You will be shown how the conductive pads for Automated External Defibrillators are applied safely, including how to position them on the smaller bodies of children.

Treating Wounds

Your first aid training also includes wound care — from treating cuts, bruises, eye injuries, and burns, through to bandaging sprains and dislocations.

The different categories for burns will also be discussed, and you will understand why dislocations are not simply ‘popped’ back into place.

Likewise, you will be shown procedures that are best when there has been an injury to the neck, spine, or head.

Breathing and Choking

After studying first aid, you will know what do when a person is choking or is otherwise unable to breathe, regardless of whether they are an adult or an infant.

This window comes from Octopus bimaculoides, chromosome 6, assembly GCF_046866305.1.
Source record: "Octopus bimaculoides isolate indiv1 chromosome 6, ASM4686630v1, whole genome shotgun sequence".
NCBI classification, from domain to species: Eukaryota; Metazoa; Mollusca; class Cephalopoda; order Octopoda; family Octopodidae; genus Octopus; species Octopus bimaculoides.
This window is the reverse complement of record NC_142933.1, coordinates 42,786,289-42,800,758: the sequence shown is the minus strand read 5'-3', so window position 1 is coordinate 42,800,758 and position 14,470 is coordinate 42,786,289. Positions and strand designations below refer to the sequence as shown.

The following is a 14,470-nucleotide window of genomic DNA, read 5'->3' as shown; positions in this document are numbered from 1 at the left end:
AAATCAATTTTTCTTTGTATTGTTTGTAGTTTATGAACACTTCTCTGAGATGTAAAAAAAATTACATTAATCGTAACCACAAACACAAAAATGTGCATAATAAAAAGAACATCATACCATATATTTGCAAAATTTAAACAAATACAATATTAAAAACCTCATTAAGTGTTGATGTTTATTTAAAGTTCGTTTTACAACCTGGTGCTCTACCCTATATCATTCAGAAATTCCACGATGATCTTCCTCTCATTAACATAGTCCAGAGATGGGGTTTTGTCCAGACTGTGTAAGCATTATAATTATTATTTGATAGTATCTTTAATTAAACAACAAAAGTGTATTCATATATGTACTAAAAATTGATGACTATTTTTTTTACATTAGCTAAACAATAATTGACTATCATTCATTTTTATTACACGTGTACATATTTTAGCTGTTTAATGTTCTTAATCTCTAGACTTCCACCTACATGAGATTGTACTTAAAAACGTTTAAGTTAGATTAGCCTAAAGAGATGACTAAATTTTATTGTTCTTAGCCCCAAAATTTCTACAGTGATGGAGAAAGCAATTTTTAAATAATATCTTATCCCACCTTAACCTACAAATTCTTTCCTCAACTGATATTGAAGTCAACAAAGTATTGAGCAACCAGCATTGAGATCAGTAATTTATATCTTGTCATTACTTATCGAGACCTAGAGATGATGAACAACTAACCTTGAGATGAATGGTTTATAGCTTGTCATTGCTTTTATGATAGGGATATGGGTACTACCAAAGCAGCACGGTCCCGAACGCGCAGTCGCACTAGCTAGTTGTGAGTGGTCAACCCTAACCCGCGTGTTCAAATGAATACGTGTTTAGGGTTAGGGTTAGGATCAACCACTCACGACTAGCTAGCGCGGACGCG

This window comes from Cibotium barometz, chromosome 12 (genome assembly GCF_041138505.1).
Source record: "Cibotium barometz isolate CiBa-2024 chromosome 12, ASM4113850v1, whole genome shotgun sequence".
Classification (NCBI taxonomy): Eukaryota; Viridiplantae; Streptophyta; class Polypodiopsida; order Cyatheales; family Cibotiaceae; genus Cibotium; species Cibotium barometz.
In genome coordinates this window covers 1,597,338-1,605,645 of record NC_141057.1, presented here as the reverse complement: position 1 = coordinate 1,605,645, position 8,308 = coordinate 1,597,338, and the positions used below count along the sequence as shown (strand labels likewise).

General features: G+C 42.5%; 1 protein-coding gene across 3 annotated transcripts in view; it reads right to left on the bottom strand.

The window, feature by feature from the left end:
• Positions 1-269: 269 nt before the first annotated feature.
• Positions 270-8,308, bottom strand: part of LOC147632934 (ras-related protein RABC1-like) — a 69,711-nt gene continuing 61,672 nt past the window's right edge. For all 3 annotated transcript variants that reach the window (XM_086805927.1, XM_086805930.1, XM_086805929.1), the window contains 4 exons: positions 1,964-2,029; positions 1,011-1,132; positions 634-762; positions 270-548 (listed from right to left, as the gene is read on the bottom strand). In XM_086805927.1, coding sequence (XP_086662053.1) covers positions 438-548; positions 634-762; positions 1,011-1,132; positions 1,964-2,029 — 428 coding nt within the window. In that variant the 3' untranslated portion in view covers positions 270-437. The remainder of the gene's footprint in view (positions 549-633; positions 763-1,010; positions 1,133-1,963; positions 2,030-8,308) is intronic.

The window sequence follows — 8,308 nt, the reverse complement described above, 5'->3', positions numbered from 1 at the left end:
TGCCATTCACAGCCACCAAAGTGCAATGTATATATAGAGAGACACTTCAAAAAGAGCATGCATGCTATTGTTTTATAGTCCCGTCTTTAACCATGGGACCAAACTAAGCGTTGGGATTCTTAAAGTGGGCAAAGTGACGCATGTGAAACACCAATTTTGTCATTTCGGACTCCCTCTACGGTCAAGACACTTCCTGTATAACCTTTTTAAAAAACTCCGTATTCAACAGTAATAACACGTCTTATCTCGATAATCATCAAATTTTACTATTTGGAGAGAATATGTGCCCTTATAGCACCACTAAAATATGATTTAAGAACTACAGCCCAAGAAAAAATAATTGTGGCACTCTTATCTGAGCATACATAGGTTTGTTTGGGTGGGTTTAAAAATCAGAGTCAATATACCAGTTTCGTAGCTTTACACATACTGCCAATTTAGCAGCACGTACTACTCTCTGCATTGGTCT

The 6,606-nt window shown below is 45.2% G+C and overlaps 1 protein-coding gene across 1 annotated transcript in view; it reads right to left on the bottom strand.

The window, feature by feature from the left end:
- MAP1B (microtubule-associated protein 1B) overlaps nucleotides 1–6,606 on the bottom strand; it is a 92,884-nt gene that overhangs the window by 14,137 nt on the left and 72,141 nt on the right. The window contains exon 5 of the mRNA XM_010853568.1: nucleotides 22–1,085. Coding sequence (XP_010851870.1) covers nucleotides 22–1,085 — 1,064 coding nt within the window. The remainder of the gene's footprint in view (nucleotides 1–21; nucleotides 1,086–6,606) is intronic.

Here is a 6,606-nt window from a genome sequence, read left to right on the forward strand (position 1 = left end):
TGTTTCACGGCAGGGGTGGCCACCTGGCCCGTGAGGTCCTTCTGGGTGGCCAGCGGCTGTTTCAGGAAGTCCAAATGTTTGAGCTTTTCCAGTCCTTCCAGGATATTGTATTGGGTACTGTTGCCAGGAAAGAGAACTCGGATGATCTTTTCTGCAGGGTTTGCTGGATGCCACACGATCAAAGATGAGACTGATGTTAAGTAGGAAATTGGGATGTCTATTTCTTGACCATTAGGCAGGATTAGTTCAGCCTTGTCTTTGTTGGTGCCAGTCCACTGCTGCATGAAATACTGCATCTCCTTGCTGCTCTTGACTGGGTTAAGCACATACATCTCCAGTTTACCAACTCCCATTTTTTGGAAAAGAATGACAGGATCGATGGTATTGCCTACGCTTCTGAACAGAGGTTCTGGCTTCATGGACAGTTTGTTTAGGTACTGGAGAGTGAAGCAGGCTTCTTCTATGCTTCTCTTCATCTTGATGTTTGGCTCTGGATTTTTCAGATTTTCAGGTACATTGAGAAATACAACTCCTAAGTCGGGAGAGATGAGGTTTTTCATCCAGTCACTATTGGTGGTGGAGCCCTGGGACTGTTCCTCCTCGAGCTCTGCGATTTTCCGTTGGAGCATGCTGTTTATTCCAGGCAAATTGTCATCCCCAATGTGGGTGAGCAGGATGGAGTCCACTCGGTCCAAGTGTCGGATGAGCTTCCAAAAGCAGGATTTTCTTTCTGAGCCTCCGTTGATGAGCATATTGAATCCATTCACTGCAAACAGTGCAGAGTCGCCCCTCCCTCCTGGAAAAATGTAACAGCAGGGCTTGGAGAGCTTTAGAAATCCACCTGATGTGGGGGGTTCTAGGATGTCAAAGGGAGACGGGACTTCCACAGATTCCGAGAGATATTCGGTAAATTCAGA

You will also learn the recommended procedure for clearing a person's airway.

Likewise, you will gain insight into the nature of asthma and anaphylaxis. These two afflictions often present with similar symptoms and can escalate quickly. As such, timely first aid assistance is essential.


When a casualty's health starts to decline as a result of poisoning, the offending substance may not be immediately apparent.

This can be difficult, as the poison from an insect bite, such as that of a Sydney funnel-web spider, would need to be treated differently compared to the poison of an ingested chemical.

Your first aid course will explore the different possibilities for poisoning and the first aid procedures for each.

Assessing the Scene